Nyamisi Nora Jared Kweba
MSc in Climate Change, Agriculture and Food Security, NUI Galway
Before coming to Ireland, I worked at a Tanzanian indigenous non-governmental organisation called the Centre for Counselling, Nutrition and Health Care (COUNSENUTH). The organisation’s primary focus is to improve the quality of life of vulnerable groups through the promotion of optimal health, gender equity, nutrition care and support, implementing most of their projects in rural communities. I worked in one of their major projects known as Lishe Ruvuma, a programme in the Ruvuma region (southern part of Tanzania) which began in 2014, solely funded by Irish Aid. I held a position as an assistant nutrition programme officer where my role involved coordination, supervision, and monitoring of programme implementation, providing technical support to care providers at facility and community level, while working hand in hand with the district to village level leaders to include nutrition and gender-related interventions in plans and budgets. The main goal of the programme is to reduce stunting among children under five and anemia among women of reproductive age.
My background study in Human Nutrition, along with voluntary and work experience, has made me love to work and engage with communities. The ability to improve lives in tangible ways and observe this reality with my own eyes has become of much relevance to me. My recent experience in the promotion of community nutrition in rural communities of the Ruvuma region revealed to me major challenges that impact households, specifically women and children, such as household food insecurity and its association with climate change. Since most rural households in Tanzania depend on rain-fed agricultural farming for consumption and as a source of income, climate change impacts have resulted in drier seasons due to unreliable and erratic rainfall, and reduced agricultural yields having caused food insecurity, malnutrition and abject poverty for many households. This is what drew my attention to the master’s programme in Climate Change, Agriculture and Food Security.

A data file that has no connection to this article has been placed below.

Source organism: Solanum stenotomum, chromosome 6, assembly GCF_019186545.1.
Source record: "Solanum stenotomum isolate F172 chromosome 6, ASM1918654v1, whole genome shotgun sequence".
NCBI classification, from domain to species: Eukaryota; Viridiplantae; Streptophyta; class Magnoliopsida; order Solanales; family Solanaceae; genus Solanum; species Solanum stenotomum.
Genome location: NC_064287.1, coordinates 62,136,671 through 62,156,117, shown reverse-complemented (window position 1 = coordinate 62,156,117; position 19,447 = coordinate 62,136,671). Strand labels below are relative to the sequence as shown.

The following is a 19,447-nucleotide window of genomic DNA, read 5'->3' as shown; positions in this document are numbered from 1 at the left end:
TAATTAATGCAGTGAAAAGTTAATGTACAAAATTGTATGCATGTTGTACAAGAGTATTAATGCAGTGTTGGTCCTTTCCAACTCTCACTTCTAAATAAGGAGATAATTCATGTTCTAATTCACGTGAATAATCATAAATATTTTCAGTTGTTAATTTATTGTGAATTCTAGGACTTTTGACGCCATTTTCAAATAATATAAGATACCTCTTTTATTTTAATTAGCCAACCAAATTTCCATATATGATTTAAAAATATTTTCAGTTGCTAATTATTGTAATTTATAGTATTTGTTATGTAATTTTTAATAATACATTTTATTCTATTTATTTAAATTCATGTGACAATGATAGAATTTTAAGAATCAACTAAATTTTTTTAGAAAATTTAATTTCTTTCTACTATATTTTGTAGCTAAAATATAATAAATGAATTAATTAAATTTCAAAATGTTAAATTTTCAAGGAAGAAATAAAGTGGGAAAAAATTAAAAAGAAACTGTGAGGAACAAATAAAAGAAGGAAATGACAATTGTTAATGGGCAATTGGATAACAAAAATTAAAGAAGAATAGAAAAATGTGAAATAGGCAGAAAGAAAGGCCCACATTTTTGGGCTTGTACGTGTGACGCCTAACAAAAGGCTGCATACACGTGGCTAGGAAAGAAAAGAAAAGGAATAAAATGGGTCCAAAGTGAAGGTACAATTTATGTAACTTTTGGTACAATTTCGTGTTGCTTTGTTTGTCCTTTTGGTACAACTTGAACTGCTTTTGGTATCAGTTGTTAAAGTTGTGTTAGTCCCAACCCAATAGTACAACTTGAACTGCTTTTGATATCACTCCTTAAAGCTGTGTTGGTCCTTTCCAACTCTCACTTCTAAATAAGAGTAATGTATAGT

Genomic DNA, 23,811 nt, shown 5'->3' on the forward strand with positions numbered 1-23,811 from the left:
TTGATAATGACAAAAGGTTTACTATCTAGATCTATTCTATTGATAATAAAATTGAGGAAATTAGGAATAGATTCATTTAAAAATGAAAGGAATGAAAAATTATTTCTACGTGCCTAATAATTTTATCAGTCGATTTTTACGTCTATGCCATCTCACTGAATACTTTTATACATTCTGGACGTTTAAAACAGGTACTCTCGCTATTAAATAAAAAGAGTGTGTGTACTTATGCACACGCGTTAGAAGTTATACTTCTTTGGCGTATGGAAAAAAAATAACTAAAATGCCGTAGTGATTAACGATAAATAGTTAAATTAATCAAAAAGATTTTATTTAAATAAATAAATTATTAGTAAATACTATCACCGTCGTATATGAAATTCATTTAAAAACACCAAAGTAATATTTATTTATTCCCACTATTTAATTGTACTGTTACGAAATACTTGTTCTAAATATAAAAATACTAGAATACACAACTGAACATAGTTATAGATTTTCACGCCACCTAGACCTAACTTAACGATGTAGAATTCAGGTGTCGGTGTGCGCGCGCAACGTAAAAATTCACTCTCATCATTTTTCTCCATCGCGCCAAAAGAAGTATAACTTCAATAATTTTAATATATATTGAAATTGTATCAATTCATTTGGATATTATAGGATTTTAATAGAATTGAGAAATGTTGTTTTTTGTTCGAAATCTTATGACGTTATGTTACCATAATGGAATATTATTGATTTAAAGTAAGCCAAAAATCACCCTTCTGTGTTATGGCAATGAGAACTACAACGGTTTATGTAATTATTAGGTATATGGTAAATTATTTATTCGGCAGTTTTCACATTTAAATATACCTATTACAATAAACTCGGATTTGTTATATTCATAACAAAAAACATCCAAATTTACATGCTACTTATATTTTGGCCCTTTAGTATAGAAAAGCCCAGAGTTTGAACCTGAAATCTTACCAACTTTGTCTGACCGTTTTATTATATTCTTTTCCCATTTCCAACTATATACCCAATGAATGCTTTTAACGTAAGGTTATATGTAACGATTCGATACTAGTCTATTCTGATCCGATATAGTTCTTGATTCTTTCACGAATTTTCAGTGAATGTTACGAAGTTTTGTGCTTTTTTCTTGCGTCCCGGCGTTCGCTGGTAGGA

So far, the study of this master’s course has been very interesting as it brings a dynamic and diverse approach to learning on several subjects both from a scientific and a social point of view. I also like the fact that lecturers are open to our ideas and motivate us to think critically and have our own arguments on issues. I believe that the skills attained from this course will enable me, upon returning to Tanzania, to critically assess the impacts of climate change on agricultural activities of communities. Moreover, along with associated stakeholders, I hope to design innovative climate-smart agriculture interventions, to be implemented for the benefit of these communities.
For my dissertation, I would like to study the association that climate change may have to the nutritional quality of staple food crops in Tanzania. I would like to see how our food quality has already been affected and may continue to be affected by the changing climate in the coming years and what could be done to reduce these effects.
I will always be grateful for the opportunity this Fellowship has given me to study in Ireland, as I have not only been challenged to be more open-minded but to also think more innovatively. I have been majorly impressed by how clear and structured Ireland’s systems are, which is something I would like to take back home. The education system, for example, where most universities have well-structured libraries, or the public transport system that indicates clear time slots of buses’ arrivals and departures are arrangements that are lacking in Tanzania.
My hopes for the future involve being able to utilise the learning and expertise acquired in Ireland to help Tanzania build resilient agricultural production and food systems that can withstand the changing climate and adequately cater to the needs of Tanzanian’s growing population.